The branch of Physics which deals with the study of light and various phenomena associated with it is called Optics. In Geometrical Optics (or Ray Optics) we assume that light travels in a straight line in the form of rays. This model is useful for studying the formation of images by lenses and mirrors. On the other hand, in Physical Optics (or Wave Optics) light is assumed to be a wave. Various phenomena such as interference, diffraction and polarization, which cannot be explained by Ray Optics, are studied under Wave Optics.
If you want to be successful in any form of art, you need to practise it regularly in order to hone up your skill. Otherwise, any gap in your practice would slide you back and erase whatever little progress you had made. This way you would find yourself forever beginning from scratch and never making any considerable progress. But easier said than done. If you are an artist, you would know that making a piece of art is easy when you are in mood or it is your hobby, but it loses its charm when you have to perform on demand. And here the demand is ‘regular practice’. Sometimes you do have the will and discipline to get up and sit at your working table, but have no idea where to start — what to draw and how to start with it. Note that here the first stroke is the most difficult step, for once you have overcome that hurdle, then the art would by itself pull you into it. Thereafter it becomes easy. But the first step — the artist’s block as it is called — is the most difficult phase. If you ask me, personally I do not consider it to be any issue. While sketching, I start drawing whatever object is lying in front of me.
There are a fixed 24 hours in a day. And also your capacity is limited. You have to manage everything within these resources. You cannot spend your time watching cricket and movies, discussing politics, gossiping, fighting with your spouse, and yet aspire to be an artist, writer, scientist. All these occupations demand enormous concentration, perseverance, practice. A lot many sacrifices have to be made. You have to make a choice — either select the good or the pleasant. If you aspire to rise higher than everyone else, you have to choose the good and let go the pleasant. Unfortunately there is no other way.
Everyone has a vision for the future — how to change the world and how to make it a better place to live. We are nobody to challenge anyone’s personal views, but some ideas look more sound and workable. For example, Nehru was of the opinion that the progress of India can be achieved primarily by science and technology. Post-independence, Prof Sarabhai envisioned harnessing space technology for India’s progress and growth. Indeed, if one looks forward to a bright future for oneself, society, nation or the world, then there doesn’t seem to be any other way than to invest in scientific temperament. Note that by scientific temperament I do not simply mean scientific and technological innovations and inventions, instead I use the term in a rather broad sense which implies looking at the world logically, critically and sensibly.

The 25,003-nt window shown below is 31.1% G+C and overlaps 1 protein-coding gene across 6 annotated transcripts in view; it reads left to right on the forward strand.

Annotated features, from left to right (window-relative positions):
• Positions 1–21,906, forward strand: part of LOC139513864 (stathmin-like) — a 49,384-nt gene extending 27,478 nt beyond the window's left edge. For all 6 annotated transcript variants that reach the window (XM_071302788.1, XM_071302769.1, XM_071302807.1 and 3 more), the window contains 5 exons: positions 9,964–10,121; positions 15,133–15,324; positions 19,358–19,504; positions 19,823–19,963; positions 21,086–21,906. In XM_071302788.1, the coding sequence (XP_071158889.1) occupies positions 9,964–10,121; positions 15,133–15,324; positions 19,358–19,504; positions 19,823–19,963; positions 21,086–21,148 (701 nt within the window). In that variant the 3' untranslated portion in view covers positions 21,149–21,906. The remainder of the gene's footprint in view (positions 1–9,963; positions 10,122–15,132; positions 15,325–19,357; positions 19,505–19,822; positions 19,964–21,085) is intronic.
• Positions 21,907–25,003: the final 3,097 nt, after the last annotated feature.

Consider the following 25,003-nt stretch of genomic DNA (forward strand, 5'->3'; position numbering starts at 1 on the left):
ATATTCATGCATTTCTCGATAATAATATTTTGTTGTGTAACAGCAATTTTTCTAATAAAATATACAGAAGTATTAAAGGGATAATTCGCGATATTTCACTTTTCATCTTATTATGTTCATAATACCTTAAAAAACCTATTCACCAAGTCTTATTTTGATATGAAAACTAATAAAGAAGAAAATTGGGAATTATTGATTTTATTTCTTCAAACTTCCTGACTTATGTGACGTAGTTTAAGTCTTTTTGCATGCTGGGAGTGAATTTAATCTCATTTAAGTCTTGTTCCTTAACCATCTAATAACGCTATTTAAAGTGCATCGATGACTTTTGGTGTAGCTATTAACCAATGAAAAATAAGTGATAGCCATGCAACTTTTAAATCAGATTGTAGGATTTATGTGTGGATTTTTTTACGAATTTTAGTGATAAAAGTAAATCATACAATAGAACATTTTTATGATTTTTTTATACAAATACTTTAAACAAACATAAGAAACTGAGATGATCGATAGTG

In one of my earlier posts i mentioned the importance of maintaining a harmony among different planes of our being — physical, mental and spiritual. In another post I explored various reasons behind the over-occupation with the physical while ignoring the mental plane. My hypothesis is that this preoccupation is due to an eagerness to impress others who are more likely to see our physical plane rather than the mental plane.
Today I am sharing my views on the book Words of Change: Climate — Powerful Voices, Inspiring Ideas by Christina Limpert which I have received for review. This book is a collection of quotes by climate activists from different walks of life and is purportedly meant to encourage and motivate people to think seriously about climate crisis and to join the movement demanding necessary action. Before I give my opinion about this book, I would like to say few words which should help you in appreciating the motivation and scope of this book. When we talk about climate change, a question arises in nearly everybody’s mind — If climate crisis is such a big problem, why aren’t governments doing anything in that direction? Why such widespread and general apathy towards the biggest problem of our times? Yes, I do mean it — one single climate calamity can erase years of development and progress, pushing us several decades into the past.
My mentor Prof. Amitabh Sengupta used to say, “Fine Arts is 60% observation and 40% skill. Or I’d rather go so far as to say that it is 80% observation and 20% skill”. He encouraged me to move away from the type of portraits that I had been making till then, and instead invest my skills into practising realism. At first it was difficult for me to break old habits. But the lockdown period last year offered me an opportunity to take a closer look at the objects around me, particularly those scattered around in my house. This sketch of the bathroom shower knob was the first drawing in realism that I made during lockdown last year.